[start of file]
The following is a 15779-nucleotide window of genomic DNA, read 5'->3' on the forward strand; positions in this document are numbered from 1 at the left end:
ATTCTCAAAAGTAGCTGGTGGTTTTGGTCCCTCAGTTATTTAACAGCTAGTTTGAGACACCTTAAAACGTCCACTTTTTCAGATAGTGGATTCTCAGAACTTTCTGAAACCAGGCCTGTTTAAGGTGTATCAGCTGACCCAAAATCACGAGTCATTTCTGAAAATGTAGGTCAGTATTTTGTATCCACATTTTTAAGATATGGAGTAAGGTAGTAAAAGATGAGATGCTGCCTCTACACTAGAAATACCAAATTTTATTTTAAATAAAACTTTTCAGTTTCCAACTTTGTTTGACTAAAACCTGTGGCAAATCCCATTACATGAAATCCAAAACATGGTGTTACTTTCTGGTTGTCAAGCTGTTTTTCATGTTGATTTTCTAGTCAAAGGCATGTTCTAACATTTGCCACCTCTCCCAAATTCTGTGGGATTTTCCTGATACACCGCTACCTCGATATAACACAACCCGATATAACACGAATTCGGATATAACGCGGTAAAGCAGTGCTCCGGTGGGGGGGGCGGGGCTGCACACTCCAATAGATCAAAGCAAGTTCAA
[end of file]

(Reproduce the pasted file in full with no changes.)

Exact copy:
The following is a 15779-nucleotide window of genomic DNA, read 5'->3' on the forward strand; positions in this document are numbered from 1 at the left end:
ATTCTCAAAAGTAGCTGGTGGTTTTGGTCCCTCAGTTATTTAACAGCTAGTTTGAGACACCTTAAAACGTCCACTTTTTCAGATAGTGGATTCTCAGAACTTTCTGAAACCAGGCCTGTTTAAGGTGTATCAGCTGACCCAAAATCACGAGTCATTTCTGAAAATGTAGGTCAGTATTTTGTATCCACATTTTTAAGATATGGAGTAAGGTAGTAAAAGATGAGATGCTGCCTCTACACTAGAAATACCAAATTTTATTTTAAATAAAACTTTTCAGTTTCCAACTTTGTTTGACTAAAACCTGTGGCAAATCCCATTACATGAAATCCAAAACATGGTGTTACTTTCTGGTTGTCAAGCTGTTTTTCATGTTGATTTTCTAGTCAAAGGCATGTTCTAACATTTGCCACCTCTCCCAAATTCTGTGGGATTTTCCTGATACACCGCTACCTCGATATAACACAACCCGATATAACACGAATTCGGATATAACGCGGTAAAGCAGTGCTCCGGTGGGGGGGGCGGGGCTGCACACTCCAATAGATCAAAGCAAGTTCAA